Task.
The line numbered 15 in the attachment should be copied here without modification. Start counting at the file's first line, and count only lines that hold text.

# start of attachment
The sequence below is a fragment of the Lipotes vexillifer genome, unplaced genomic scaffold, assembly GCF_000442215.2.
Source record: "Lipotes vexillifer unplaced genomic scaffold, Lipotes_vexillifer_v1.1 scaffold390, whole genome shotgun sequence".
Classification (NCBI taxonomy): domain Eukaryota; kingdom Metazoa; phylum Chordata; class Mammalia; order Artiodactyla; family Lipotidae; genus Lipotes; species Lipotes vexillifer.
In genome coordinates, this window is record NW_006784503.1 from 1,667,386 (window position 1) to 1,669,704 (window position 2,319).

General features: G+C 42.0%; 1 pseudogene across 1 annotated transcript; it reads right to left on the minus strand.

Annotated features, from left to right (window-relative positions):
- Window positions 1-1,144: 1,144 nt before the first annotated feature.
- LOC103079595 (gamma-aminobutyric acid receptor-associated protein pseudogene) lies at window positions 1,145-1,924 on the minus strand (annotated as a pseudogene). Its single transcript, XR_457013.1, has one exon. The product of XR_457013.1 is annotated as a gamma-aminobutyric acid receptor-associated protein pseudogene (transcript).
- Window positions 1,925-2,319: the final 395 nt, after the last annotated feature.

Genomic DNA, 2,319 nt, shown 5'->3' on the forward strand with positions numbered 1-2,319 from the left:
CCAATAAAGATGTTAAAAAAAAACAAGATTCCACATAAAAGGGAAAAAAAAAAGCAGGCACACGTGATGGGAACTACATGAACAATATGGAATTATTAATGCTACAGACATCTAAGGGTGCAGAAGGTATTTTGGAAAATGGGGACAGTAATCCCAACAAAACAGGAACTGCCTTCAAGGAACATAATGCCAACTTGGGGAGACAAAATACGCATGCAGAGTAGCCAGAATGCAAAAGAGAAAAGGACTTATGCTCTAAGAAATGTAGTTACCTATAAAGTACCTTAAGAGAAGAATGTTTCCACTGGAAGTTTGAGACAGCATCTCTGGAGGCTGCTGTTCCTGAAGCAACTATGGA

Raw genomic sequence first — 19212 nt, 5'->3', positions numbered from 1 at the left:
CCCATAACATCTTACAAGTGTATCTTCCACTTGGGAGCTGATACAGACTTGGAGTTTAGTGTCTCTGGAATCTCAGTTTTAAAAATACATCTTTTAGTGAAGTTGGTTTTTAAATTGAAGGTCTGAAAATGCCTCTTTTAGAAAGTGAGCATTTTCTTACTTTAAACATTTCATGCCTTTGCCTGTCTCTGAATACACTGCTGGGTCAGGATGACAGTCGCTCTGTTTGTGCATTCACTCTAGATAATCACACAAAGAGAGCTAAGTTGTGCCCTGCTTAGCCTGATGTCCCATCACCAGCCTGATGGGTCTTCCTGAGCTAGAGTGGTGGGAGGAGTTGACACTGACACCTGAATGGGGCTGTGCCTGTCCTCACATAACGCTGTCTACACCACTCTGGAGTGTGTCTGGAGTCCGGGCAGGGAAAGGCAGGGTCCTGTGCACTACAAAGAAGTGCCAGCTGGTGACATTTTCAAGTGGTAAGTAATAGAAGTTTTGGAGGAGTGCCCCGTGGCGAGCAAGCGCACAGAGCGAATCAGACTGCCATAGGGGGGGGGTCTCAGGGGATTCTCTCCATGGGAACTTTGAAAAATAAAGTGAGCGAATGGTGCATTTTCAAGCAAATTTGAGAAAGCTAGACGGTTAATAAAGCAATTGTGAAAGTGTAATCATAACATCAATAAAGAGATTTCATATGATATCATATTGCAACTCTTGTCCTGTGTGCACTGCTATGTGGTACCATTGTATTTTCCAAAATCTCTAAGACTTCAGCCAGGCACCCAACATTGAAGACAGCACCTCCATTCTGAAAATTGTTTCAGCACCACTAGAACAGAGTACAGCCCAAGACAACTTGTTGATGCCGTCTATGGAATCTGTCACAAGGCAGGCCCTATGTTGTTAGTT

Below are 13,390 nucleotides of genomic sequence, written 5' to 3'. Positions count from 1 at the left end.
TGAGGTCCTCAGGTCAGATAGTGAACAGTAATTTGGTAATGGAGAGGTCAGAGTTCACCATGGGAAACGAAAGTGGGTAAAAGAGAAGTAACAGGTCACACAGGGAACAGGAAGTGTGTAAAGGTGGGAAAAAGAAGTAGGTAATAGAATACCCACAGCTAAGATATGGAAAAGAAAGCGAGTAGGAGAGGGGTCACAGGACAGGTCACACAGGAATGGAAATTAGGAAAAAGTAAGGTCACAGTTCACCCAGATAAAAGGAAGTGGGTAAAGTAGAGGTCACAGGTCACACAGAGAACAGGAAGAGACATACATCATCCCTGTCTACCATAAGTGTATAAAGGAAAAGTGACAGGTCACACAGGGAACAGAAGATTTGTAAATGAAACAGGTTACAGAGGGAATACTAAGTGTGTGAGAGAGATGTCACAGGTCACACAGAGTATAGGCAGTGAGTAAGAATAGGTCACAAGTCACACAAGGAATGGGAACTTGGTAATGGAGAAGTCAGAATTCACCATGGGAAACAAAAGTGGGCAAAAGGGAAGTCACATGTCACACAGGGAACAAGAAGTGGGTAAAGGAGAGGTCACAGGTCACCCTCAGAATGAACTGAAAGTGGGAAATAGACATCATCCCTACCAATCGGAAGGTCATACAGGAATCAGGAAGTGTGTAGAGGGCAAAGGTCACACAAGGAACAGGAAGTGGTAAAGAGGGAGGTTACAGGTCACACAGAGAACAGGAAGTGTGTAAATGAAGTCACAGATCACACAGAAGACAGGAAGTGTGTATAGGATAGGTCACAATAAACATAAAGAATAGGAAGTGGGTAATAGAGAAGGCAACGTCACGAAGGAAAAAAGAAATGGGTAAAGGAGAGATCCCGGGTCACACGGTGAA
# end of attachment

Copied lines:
TGAGGTCCTCAGGTCAGATAGTGAACAGTAATTTGGTAATGGAGAGGTCAGAGTTCACCATGGGAAACGAAAGTGGGTAAAAGAGAAGTAACAGGTCACACAGGGAACAGGAAGTGTGTAAAGGTGGGAAAAAGAAGTAGGTAATAGAATACCCACAGCTAAGATATGGAAAAGAAAGCGAGTAGGAGAGGGGTCACAGGACAGGTCACACAGGAATGGAAATTAGGAAAAAGTAAGGTCACAGTTCACCCAGATAAAAGGAAGTGGGTAAAGTAGAGGTCACAGGTCACACAGAGAACAGGAAGAGACATACATCATCCCTGTCTACCATAAGTGTATAAAGGAAAAGTGACAGGTCACACAGGGAACAGAAGATTTGTAAATGAAACAGGTTACAGAGGGAATACTAAGTGTGTGAGAGAGATGTCACAGGTCACACAGAGTATAGGCAGTGAGTAAGAATAGGTCACAAGTCACACAAGGAATGGGAACTTGGTAATGGAGAAGTCAGAATTCACCATGGGAAACAAAAGTGGGCAAAAGGGAAGTCACATGTCACACAGGGAACAAGAAGTGGGTAAAGGAGAGGTCACAGGTCACCCTCAGAATGAACTGAAAGTGGGAAATAGACATCATCCCTACCAATCGGAAGGTCATACAGGAATCAGGAAGTGTGTAGAGGGCAAAGGTCACACAAGGAACAGGAAGTGGTAAAGAGGGAGGTTACAGGTCACACAGAGAACAGGAAGTGTGTAAATGAAGTCACAGATCACACAGAAGACAGGAAGTGTGTATAGGATAGGTCACAATAAACATAAAGAATAGGAAGTGGGTAATAGAGAAGGCAACGTCACGAAGGAAAAAAGAAATGGGTAAAGGAGAGATCCCGGGTCACACGGTGAA